Residents in a south-east Queensland town are panicking after its dwindling water supply was suddenly switched off.
Tasmanian farmers are also feeling their pain.
On Tuesday, winemakers and producers in the state’s south-east were told to suddenly halve their water usage amid worsening drought conditions.
On Monday night, Seqwater and Urban Utilities announced that Canungra’s new $4 million water treatment plant had been turned off due to Canungra Creek’s low water levels.
Unlike other regions in south-east Queensland, Canungra is not connected to the SEQ Water Grid.
Instead, the small rural town relies on water from Canungra Creek, which has been steadily dropping over the past few days.
The nearest tanker filling station is a 30-minute drive away at 109 Helen Street, Beaudesert.
Another one is located 20 minutes away near 81 Yarrimbah Drive, Nerang, for operators licensed by the City of Gold Coast.
Seqwater has been trucking in treated water to the town, but it’s not enough to comfort anxious residents.
Long-time resident Keer Moriarty, editor of The Canungra Times, said the atmosphere in town was “just horrible”.
“We’ve got dead turtles and fish in the creek because there’s nothing left for them,” Ms Moriarty told The New Daily.
Canungra was accustomed to drought, but September’s bushfires had put even more pressure on the town’s fragile water supply, she explained.
“A lot of people who weren’t on town water used the water they had to fight those fires,” Ms Moriarty told The New Daily.
“People are now pretty desperate. It’s just horrible.”
Residents living out of town have been forced to make costly, hour-long round trips to get drinking water.
Water carriers are unable to deliver to everyone.
Andrew Covino, owner of The Outpost Cafe in Canungra, said most people relied on water from the local treatment plant that had been turned off.
“I’ve been running this business for 13 years and I’ve never seen Canungra this dry before,” Mr Covino told The New Daily.
“Normally it’s lush green.”
He said businesses had been hurt by a drop in tourism due to dry weather and the recent bushfires.
“People usually come for bush walks in the surrounding areas, but it’s been too dry,” Mr Covino said.
Urban Utilities spokesperson Michelle Cull urged everyone in Canungra to save as much water as possible.
“While Seqwater’s tankering is maintaining water supply for the town, there is not enough to service the demand at the Canungra tanker filling station,” Ms Cull said.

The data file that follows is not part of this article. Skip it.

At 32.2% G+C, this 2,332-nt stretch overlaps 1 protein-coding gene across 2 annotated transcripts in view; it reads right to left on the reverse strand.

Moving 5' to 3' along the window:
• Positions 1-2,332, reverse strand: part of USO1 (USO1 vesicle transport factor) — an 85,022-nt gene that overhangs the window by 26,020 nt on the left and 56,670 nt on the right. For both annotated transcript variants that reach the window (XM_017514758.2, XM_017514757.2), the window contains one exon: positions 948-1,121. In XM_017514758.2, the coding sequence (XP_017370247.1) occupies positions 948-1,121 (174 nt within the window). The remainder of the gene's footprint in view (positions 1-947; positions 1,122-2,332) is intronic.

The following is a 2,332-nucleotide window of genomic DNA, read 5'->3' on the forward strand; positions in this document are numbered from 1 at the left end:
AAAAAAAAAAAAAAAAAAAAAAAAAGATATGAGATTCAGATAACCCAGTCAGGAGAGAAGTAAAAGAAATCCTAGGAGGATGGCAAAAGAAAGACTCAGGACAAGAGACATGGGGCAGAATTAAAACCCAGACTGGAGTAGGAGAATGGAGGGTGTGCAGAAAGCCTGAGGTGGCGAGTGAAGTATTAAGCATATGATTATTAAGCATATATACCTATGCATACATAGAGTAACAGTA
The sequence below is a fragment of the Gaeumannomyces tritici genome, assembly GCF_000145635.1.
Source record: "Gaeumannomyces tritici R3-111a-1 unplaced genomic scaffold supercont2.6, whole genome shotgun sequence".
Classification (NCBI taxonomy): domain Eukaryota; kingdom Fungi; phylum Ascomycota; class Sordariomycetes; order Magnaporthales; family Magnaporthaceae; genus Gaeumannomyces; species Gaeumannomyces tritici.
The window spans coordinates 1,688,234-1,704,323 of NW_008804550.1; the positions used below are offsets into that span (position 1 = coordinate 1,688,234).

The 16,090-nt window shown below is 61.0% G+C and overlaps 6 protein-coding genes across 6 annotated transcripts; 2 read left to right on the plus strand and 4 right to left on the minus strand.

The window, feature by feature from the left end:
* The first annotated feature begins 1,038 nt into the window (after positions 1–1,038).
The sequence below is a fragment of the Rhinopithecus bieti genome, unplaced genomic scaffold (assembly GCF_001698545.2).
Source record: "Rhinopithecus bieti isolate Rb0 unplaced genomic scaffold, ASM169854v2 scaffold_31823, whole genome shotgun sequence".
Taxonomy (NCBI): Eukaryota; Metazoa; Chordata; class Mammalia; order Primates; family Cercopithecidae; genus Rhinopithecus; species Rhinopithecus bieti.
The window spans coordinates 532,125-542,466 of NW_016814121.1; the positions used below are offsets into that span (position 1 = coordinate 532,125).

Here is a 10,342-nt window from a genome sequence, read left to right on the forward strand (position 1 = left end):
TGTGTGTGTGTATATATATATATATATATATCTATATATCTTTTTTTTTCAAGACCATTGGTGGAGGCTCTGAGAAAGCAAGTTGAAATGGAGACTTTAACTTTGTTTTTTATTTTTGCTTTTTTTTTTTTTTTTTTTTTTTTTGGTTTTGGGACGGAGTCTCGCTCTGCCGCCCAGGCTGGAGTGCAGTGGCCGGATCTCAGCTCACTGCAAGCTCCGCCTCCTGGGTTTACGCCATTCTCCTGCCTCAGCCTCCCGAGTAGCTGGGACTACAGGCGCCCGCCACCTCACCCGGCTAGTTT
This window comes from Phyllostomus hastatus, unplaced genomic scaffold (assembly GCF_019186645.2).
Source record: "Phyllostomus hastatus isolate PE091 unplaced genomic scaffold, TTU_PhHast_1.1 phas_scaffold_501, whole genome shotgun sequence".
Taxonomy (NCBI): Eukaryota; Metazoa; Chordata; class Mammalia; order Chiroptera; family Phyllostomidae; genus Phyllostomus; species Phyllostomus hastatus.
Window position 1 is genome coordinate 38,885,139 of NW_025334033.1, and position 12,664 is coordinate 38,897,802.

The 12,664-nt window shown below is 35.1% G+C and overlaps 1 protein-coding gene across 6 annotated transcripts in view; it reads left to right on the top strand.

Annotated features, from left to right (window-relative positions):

“We sincerely apologise for the impact this is having on people in the community who use this filling station.”
She also asked residents to check for any hidden leaks on their properties.
Formal water restrictions will be introduced in the town on Saturday.
Scenic Rim Regional Council mayor Greg Christensen said Canungra’s water supply situation was an “ongoing and serious issue” made worse by “the hot and dry conditions associated with drought”.
“A secure and reliable water supply is critical for all residents,” Cr Christensen said.
But panic over dwindling water levels extends far beyond Canungra.
That same fear is being felt all over Australia.
Tasmania’s east coast has experienced drier-than-usual conditions, with water levels in Ridgeway Dam and Lake Fenton being hardest hit.
Hobart residents may soon be slapped with water restrictions and farmers on selected irrigation schemes have been ordered to cut their water usage in half.
Affected farmers – many of them behind the state’s high-quality cheeses, wine and fresh vegetables – are worried they might struggle with the new conditions.
“If the restrictions stay we’ll have to reduce our crops and reduce our staff, so we have to work as a team, TasWater, Tas Irrigation and farmers to utilise the water the best we can,” vegetable grower Colin Houston told the ABC.
In New South Wales, the tiny town of Guyra is due to run out of water in less than 400 days, while Bourke hangs on a six-month lifeline supply.
Coastal towns in the state’s north like Gloucester are facing extreme water shortages, while bigger towns like Dubbo, Armidale and Tamworth prepare to run out of drinking water by late next year.
Queensland is no better.
Warwick’s Leslie Dam is sitting at less than six per cent, and is expected to run dry by August 2020.
Nearby Stanthorpe’s Storm King Dam could be empty by the end of the year.
Western Australia, South Australia and the Northern Territory have all suffered drought this year, too.